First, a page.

Skin Cancer – Melanoma
When skin cancer occurs in either basal cells or squamous cells, it is usually considered non-melanoma.
These cells may either cover the internal or external surfaces of the body, or are located at the base of the outer layer of the skin.
The majority of non-melanoma skin cancers develop in places like the face, ear, neck, lips and even the back of the hands. They may be fast or slow growing, depending on the type, and rarely spread to other parts of the body.
What is melanoma skin cancer?
Melanoma is very rare. It is when a cancer begins in the Melanocytes, the cells that produce the pigment known as Melanin. Melanin is the protector of the deepest layers of skin.
Most often Melanoma is curable. It does however cause the majority of skin cancer deaths even though it counts for only a small percentage of skin cancer.
About how many people are affected by skin cancer?
The most common form of cancer is skin cancer. It makes up around half of all cancers in the United States. Each year, over one million cases of non-melanoma skin cancer is diagnosed.
What are the warning signs and symptoms of skin cancer?
- A new growth, or any change on the skin. Look for a change in the size or color of a mole or other darkly pigmented growth or spot.
- A change in appearance of a bump or nodule such as scaliness, oozing, bleeding.
- The spread of pigmentation beyond its border. This may be the dark coloring that spreads past the edge of a mole or mark.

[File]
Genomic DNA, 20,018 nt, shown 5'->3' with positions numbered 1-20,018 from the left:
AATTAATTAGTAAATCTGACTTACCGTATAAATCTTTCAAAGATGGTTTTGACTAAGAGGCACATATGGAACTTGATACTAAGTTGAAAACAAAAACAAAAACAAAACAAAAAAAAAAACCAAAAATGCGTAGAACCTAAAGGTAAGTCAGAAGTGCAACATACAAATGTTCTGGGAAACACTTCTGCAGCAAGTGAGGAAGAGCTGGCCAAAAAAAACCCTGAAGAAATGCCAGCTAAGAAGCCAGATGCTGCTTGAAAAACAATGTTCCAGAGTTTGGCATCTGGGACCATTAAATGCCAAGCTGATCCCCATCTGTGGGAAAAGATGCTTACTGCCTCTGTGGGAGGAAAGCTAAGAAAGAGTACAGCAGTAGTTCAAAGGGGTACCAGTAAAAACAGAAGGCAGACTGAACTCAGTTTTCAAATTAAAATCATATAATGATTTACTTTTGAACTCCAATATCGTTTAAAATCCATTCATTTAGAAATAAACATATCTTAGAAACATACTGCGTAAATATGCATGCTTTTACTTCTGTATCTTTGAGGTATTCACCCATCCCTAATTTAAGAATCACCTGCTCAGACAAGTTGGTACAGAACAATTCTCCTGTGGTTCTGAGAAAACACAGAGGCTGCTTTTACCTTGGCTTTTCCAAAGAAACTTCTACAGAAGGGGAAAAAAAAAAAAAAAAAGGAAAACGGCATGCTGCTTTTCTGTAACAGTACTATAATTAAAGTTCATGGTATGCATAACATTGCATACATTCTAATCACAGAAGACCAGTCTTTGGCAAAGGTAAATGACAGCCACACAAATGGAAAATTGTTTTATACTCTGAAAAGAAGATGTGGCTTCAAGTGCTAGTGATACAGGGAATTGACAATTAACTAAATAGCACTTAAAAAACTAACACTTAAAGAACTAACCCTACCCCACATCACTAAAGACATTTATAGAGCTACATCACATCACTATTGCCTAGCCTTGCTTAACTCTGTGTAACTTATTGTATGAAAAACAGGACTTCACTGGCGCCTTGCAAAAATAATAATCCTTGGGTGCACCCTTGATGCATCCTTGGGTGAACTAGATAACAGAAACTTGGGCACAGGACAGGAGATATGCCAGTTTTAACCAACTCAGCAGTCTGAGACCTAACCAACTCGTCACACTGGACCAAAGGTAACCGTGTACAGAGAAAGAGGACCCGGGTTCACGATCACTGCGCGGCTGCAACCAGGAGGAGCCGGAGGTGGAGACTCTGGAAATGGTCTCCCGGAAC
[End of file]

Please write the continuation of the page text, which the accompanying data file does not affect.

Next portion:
- Sensation, itchiness, tenderness, or pain change.
There is strong and growing evidence at this point in time. This evidence is challenging a fundamental belief that people need to lather themselves with sunscreen when in the sun.
Using sunscreen may lead to more medical treatments and cancer deaths than not doing it.
Vitamin D is nicknamed the sunshine vitamin. This is because the skin produces it from ultraviolet rays. Sunscreen actually blocks the production of this. However, dermatologists preach that this is needed for protection when in the sun. Scientists are now questioning this advice because vitamin D seems so important in preventing and treating many types of cancer.
Within the last three months, studies have found that it may help protect against lymphoma and cancers of the prostate, lung and even the skin. The strongest evidence suggested protection for colon cancer.
Getting vitamin D is hard to do. Supplements are a problem and people can’t just get it from food and milk alone.
The thought behind the discussion is too little sun may be worse than the overexposure to the sun which may cause a rarely deadly cancer.
Scientists now believe that “safe sun”, about 20-40 minutes daily without sunscreen is more helpful than hurtful. No one however, is suggesting to fry in the sun daily.
Research suggests that for every one death caused by sun caused skin cancer, thirty can be prevented by using sunshine vitamin D.
Some of the best foods in helping to prevent skin cancer are carrots, yams, dandelion greens, kale, parsley, turnip greens, spinach, collard greens, chard and broccoli.
Nuts and beans are also a help in prevention.
In helping to aid in clearing skin patches and lesions, use fresh lemon juice. Use it 5 – 6 times daily directly on the spot of the skin. Don’t forget to get “safe sunshine” as well.